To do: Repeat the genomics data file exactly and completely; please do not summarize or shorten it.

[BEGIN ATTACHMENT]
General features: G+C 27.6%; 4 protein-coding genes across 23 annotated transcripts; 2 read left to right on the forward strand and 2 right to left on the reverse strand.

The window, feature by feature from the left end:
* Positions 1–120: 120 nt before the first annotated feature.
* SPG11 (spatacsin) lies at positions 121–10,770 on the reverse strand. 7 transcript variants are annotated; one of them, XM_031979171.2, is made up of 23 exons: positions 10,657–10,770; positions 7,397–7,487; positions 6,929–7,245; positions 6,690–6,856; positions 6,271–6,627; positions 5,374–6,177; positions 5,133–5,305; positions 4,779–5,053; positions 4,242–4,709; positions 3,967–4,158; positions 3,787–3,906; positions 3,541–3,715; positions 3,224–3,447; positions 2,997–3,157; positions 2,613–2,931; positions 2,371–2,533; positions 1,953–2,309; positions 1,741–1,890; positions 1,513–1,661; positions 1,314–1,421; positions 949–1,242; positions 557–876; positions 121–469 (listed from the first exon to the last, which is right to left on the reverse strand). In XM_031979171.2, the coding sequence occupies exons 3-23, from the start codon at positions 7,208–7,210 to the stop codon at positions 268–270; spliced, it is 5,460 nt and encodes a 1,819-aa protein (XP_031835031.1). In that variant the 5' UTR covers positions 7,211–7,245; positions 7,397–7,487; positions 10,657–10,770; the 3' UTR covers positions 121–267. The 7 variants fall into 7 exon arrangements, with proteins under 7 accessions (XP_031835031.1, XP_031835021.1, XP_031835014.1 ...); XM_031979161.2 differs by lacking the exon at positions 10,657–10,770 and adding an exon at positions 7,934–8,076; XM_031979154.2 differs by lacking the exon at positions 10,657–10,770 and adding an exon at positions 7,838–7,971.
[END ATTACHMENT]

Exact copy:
General features: G+C 27.6%; 4 protein-coding genes across 23 annotated transcripts; 2 read left to right on the forward strand and 2 right to left on the reverse strand.

The window, feature by feature from the left end:
* Positions 1–120: 120 nt before the first annotated feature.
* SPG11 (spatacsin) lies at positions 121–10,770 on the reverse strand. 7 transcript variants are annotated; one of them, XM_031979171.2, is made up of 23 exons: positions 10,657–10,770; positions 7,397–7,487; positions 6,929–7,245; positions 6,690–6,856; positions 6,271–6,627; positions 5,374–6,177; positions 5,133–5,305; positions 4,779–5,053; positions 4,242–4,709; positions 3,967–4,158; positions 3,787–3,906; positions 3,541–3,715; positions 3,224–3,447; positions 2,997–3,157; positions 2,613–2,931; positions 2,371–2,533; positions 1,953–2,309; positions 1,741–1,890; positions 1,513–1,661; positions 1,314–1,421; positions 949–1,242; positions 557–876; positions 121–469 (listed from the first exon to the last, which is right to left on the reverse strand). In XM_031979171.2, the coding sequence occupies exons 3-23, from the start codon at positions 7,208–7,210 to the stop codon at positions 268–270; spliced, it is 5,460 nt and encodes a 1,819-aa protein (XP_031835031.1). In that variant the 5' UTR covers positions 7,211–7,245; positions 7,397–7,487; positions 10,657–10,770; the 3' UTR covers positions 121–267. The 7 variants fall into 7 exon arrangements, with proteins under 7 accessions (XP_031835031.1, XP_031835021.1, XP_031835014.1 ...); XM_031979161.2 differs by lacking the exon at positions 10,657–10,770 and adding an exon at positions 7,934–8,076; XM_031979154.2 differs by lacking the exon at positions 10,657–10,770 and adding an exon at positions 7,838–7,971.